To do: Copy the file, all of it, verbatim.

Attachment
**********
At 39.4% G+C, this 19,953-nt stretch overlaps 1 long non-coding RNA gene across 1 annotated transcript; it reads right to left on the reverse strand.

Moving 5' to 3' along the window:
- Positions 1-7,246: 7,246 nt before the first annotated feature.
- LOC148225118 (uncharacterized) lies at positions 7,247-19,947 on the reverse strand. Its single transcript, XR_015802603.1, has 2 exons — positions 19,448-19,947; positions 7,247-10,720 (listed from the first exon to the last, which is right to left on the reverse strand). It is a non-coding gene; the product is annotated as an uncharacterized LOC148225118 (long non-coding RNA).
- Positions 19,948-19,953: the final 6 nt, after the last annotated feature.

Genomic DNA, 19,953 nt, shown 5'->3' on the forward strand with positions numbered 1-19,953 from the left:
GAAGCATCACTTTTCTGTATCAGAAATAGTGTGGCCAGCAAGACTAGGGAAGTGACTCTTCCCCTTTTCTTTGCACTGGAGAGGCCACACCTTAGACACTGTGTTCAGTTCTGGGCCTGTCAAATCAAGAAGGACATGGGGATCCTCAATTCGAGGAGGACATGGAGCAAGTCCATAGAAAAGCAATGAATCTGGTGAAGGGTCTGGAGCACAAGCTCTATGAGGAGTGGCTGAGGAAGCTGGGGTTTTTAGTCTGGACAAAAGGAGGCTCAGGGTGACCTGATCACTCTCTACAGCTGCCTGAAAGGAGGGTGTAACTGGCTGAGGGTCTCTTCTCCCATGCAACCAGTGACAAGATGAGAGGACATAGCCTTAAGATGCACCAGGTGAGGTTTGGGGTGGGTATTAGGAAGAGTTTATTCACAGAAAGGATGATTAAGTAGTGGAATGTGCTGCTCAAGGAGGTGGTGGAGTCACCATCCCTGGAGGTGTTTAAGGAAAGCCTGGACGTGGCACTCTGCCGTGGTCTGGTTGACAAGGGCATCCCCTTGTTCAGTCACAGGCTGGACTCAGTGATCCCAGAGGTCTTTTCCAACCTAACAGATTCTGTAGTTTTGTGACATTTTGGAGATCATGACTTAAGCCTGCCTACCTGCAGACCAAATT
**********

At 39.4% G+C, this 19,953-nt stretch overlaps 1 long non-coding RNA gene across 1 annotated transcript; it reads right to left on the reverse strand.

Moving 5' to 3' along the window:
- Positions 1-7,246: 7,246 nt before the first annotated feature.
- LOC148225118 (uncharacterized) lies at positions 7,247-19,947 on the reverse strand. Its single transcript, XR_015802603.1, has 2 exons — positions 19,448-19,947; positions 7,247-10,720 (listed from the first exon to the last, which is right to left on the reverse strand). It is a non-coding gene; the product is annotated as an uncharacterized LOC148225118 (long non-coding RNA).
- Positions 19,948-19,953: the final 6 nt, after the last annotated feature.

Genomic DNA, 19,953 nt, shown 5'->3' on the forward strand with positions numbered 1-19,953 from the left:
GAAGCATCACTTTTCTGTATCAGAAATAGTGTGGCCAGCAAGACTAGGGAAGTGACTCTTCCCCTTTTCTTTGCACTGGAGAGGCCACACCTTAGACACTGTGTTCAGTTCTGGGCCTGTCAAATCAAGAAGGACATGGGGATCCTCAATTCGAGGAGGACATGGAGCAAGTCCATAGAAAAGCAATGAATCTGGTGAAGGGTCTGGAGCACAAGCTCTATGAGGAGTGGCTGAGGAAGCTGGGGTTTTTAGTCTGGACAAAAGGAGGCTCAGGGTGACCTGATCACTCTCTACAGCTGCCTGAAAGGAGGGTGTAACTGGCTGAGGGTCTCTTCTCCCATGCAACCAGTGACAAGATGAGAGGACATAGCCTTAAGATGCACCAGGTGAGGTTTGGGGTGGGTATTAGGAAGAGTTTATTCACAGAAAGGATGATTAAGTAGTGGAATGTGCTGCTCAAGGAGGTGGTGGAGTCACCATCCCTGGAGGTGTTTAAGGAAAGCCTGGACGTGGCACTCTGCCGTGGTCTGGTTGACAAGGGCATCCCCTTGTTCAGTCACAGGCTGGACTCAGTGATCCCAGAGGTCTTTTCCAACCTAACAGATTCTGTAGTTTTGTGACATTTTGGAGATCATGACTTAAGCCTGCCTACCTGCAGACCAAATT